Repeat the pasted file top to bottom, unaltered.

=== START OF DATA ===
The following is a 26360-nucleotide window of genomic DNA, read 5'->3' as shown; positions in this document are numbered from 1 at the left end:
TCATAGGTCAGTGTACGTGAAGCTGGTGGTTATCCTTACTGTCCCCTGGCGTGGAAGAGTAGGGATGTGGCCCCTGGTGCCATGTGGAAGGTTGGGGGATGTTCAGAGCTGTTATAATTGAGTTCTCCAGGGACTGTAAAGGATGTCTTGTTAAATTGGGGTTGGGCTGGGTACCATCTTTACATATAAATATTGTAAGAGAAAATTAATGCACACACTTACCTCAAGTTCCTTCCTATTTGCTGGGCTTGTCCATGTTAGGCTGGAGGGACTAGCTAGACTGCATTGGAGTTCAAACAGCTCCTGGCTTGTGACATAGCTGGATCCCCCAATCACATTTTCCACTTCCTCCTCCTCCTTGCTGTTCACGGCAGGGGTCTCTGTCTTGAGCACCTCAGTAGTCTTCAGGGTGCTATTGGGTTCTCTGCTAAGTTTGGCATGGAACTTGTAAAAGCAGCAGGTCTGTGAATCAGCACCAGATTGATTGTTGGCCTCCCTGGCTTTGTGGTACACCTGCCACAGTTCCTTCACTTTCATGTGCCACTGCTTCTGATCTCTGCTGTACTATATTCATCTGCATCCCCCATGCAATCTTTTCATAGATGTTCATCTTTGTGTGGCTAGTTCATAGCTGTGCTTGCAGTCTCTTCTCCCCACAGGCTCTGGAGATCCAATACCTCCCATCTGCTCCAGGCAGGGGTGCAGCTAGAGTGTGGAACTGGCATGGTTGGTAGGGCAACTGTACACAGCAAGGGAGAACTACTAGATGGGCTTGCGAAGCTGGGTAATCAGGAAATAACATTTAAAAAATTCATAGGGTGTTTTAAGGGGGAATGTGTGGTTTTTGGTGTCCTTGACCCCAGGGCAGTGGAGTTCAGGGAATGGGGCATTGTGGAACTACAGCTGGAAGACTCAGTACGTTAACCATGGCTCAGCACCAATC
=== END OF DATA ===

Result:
The following is a 26360-nucleotide window of genomic DNA, read 5'->3' as shown; positions in this document are numbered from 1 at the left end:
TCATAGGTCAGTGTACGTGAAGCTGGTGGTTATCCTTACTGTCCCCTGGCGTGGAAGAGTAGGGATGTGGCCCCTGGTGCCATGTGGAAGGTTGGGGGATGTTCAGAGCTGTTATAATTGAGTTCTCCAGGGACTGTAAAGGATGTCTTGTTAAATTGGGGTTGGGCTGGGTACCATCTTTACATATAAATATTGTAAGAGAAAATTAATGCACACACTTACCTCAAGTTCCTTCCTATTTGCTGGGCTTGTCCATGTTAGGCTGGAGGGACTAGCTAGACTGCATTGGAGTTCAAACAGCTCCTGGCTTGTGACATAGCTGGATCCCCCAATCACATTTTCCACTTCCTCCTCCTCCTTGCTGTTCACGGCAGGGGTCTCTGTCTTGAGCACCTCAGTAGTCTTCAGGGTGCTATTGGGTTCTCTGCTAAGTTTGGCATGGAACTTGTAAAAGCAGCAGGTCTGTGAATCAGCACCAGATTGATTGTTGGCCTCCCTGGCTTTGTGGTACACCTGCCACAGTTCCTTCACTTTCATGTGCCACTGCTTCTGATCTCTGCTGTACTATATTCATCTGCATCCCCCATGCAATCTTTTCATAGATGTTCATCTTTGTGTGGCTAGTTCATAGCTGTGCTTGCAGTCTCTTCTCCCCACAGGCTCTGGAGATCCAATACCTCCCATCTGCTCCAGGCAGGGGTGCAGCTAGAGTGTGGAACTGGCATGGTTGGTAGGGCAACTGTACACAGCAAGGGAGAACTACTAGATGGGCTTGCGAAGCTGGGTAATCAGGAAATAACATTTAAAAAATTCATAGGGTGTTTTAAGGGGGAATGTGTGGTTTTTGGTGTCCTTGACCCCAGGGCAGTGGAGTTCAGGGAATGGGGCATTGTGGAACTACAGCTGGAAGACTCAGTACGTTAACCATGGCTCAGCACCAATC